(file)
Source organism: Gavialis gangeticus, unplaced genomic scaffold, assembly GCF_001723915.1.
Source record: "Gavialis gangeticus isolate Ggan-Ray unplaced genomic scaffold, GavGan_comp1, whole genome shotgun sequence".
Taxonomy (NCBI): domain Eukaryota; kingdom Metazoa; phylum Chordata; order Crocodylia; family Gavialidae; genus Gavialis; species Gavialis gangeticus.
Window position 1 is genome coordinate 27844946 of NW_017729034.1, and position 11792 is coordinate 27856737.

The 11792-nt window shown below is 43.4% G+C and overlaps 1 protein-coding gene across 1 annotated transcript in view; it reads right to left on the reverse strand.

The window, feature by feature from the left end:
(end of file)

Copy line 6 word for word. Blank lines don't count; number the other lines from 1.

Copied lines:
The window, feature by feature from the left end: